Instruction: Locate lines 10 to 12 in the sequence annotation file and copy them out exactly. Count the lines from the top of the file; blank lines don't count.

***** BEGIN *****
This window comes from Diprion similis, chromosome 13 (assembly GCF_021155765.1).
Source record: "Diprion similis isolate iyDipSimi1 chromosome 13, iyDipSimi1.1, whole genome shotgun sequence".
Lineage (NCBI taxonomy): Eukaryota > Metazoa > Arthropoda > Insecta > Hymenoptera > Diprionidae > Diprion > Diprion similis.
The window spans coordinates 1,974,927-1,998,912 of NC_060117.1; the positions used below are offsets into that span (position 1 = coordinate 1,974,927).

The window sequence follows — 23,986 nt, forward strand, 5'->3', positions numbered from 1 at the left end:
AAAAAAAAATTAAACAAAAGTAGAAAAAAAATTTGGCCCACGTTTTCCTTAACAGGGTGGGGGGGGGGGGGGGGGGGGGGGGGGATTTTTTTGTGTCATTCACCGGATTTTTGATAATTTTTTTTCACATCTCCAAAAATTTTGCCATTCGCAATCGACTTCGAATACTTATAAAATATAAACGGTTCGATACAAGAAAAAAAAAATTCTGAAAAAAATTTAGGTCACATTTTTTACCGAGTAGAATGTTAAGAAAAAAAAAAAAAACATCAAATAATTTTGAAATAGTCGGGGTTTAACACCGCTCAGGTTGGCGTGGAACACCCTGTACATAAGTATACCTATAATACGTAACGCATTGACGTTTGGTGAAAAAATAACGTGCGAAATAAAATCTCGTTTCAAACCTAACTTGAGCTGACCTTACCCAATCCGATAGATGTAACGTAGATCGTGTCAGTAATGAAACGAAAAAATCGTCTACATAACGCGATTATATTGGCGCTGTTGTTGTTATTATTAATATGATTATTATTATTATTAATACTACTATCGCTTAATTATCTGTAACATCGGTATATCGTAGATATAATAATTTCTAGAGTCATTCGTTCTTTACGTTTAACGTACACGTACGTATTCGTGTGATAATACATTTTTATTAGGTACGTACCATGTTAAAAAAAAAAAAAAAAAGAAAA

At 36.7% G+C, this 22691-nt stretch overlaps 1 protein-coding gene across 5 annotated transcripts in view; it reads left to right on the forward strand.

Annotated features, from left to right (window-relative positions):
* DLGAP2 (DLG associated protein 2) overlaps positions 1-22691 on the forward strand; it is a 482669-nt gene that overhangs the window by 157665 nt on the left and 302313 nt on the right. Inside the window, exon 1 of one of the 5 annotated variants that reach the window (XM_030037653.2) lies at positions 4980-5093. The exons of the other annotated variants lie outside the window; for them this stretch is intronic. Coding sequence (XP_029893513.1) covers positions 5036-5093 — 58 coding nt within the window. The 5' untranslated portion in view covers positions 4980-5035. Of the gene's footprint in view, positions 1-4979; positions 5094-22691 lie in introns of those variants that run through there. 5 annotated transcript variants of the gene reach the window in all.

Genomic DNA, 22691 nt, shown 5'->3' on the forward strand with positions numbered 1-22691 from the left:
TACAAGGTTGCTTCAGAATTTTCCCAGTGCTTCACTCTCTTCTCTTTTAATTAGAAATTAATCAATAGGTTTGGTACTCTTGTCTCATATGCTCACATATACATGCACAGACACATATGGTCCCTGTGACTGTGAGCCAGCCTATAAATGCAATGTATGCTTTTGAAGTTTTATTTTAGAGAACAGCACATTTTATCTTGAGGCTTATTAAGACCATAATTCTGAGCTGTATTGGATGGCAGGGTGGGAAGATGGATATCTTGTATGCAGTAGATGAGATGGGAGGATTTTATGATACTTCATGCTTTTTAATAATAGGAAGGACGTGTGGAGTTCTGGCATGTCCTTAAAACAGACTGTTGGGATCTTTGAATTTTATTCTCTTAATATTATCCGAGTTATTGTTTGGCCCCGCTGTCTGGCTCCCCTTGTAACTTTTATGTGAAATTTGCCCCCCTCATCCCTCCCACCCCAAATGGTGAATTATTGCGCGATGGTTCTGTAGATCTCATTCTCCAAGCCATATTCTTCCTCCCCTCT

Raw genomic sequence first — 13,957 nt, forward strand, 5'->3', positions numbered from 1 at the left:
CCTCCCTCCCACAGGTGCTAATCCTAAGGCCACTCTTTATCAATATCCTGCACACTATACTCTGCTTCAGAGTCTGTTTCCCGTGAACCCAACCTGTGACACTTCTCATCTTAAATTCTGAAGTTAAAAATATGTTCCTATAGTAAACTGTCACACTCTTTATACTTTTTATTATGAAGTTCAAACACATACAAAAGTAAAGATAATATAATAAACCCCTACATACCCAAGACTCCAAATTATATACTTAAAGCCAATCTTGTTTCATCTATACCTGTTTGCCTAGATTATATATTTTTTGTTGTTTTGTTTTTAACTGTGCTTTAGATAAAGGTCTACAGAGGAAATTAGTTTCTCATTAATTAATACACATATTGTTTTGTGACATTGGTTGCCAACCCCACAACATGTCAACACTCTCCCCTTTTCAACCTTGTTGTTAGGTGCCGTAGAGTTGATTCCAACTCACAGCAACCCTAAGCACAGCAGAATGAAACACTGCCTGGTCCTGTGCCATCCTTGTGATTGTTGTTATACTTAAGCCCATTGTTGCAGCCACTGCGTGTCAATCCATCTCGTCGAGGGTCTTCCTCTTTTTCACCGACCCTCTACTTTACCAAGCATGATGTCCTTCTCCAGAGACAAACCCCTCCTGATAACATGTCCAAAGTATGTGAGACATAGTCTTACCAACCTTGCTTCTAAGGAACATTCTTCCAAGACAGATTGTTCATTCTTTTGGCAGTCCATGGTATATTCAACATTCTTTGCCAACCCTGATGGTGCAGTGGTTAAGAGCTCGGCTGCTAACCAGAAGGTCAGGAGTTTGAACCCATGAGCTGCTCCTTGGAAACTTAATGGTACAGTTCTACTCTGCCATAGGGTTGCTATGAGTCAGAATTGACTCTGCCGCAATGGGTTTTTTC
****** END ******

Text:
Genomic DNA, 22691 nt, shown 5'->3' on the forward strand with positions numbered 1-22691 from the left:
TACAAGGTTGCTTCAGAATTTTCCCAGTGCTTCACTCTCTTCTCTTTTAATTAGAAATTAATCAATAGGTTTGGTACTCTTGTCTCATATGCTCACATATACATGCACAGACACATATGGTCCCTGTGACTGTGAGCCAGCCTATAAATGCAATGTATGCTTTTGAAGTTTTATTTTAGAGAACAGCACATTTTATCTTGAGGCTTATTAAGACCATAATTCTGAGCTGTATTGGATGGCAGGGTGGGAAGATGGATATCTTGTATGCAGTAGATGAGATGGGAGGATTTTATGATACTTCATGCTTTTTAATAATAGGAAGGACGTGTGGAGTTCTGGCATGTCCTTAAAACAGACTGTTGGGATCTTTGAATTTTATTCTCTTAATATTATCCGAGTTATTGTTTGGCCCCGCTGTCTGGCTCCCCTTGTAACTTTTATGTGAAATTTGCCCCCCTCATCCCTCCCACCCCAAATGGTGAATTATTGCGCGATGGTTCTGTAGATCTCATTCTCCAAGCCATATTCTTCCTCCCCTCT

Raw genomic sequence first — 13,957 nt, forward strand, 5'->3', positions numbered from 1 at the left: